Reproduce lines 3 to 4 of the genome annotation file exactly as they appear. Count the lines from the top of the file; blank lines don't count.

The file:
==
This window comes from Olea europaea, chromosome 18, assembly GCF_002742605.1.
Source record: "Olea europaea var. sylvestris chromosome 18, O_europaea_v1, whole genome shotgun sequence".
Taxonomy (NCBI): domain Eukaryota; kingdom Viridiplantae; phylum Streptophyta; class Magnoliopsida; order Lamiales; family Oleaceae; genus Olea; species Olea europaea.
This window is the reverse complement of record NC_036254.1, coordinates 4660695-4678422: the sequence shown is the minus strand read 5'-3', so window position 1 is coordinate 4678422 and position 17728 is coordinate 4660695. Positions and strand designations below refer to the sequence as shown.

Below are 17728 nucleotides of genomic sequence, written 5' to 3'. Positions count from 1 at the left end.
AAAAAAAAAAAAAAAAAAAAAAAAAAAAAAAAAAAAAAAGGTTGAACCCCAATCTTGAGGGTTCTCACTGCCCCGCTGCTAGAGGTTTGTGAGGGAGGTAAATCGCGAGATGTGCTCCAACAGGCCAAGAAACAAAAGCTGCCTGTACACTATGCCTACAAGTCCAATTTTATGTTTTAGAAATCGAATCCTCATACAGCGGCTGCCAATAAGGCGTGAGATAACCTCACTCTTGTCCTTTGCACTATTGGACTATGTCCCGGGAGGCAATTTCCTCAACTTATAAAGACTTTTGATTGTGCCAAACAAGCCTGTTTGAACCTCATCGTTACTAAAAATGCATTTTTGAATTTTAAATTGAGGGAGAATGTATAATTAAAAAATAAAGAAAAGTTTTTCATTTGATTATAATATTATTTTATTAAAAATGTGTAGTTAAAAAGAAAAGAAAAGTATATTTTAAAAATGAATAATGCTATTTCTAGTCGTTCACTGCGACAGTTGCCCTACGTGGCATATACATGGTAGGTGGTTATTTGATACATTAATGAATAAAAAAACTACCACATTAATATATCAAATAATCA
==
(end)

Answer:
Taxonomy (NCBI): domain Eukaryota; kingdom Viridiplantae; phylum Streptophyta; class Magnoliopsida; order Lamiales; family Oleaceae; genus Olea; species Olea europaea.
This window is the reverse complement of record NC_036254.1, coordinates 4660695-4678422: the sequence shown is the minus strand read 5'-3', so window position 1 is coordinate 4678422 and position 17728 is coordinate 4660695. Positions and strand designations below refer to the sequence as shown.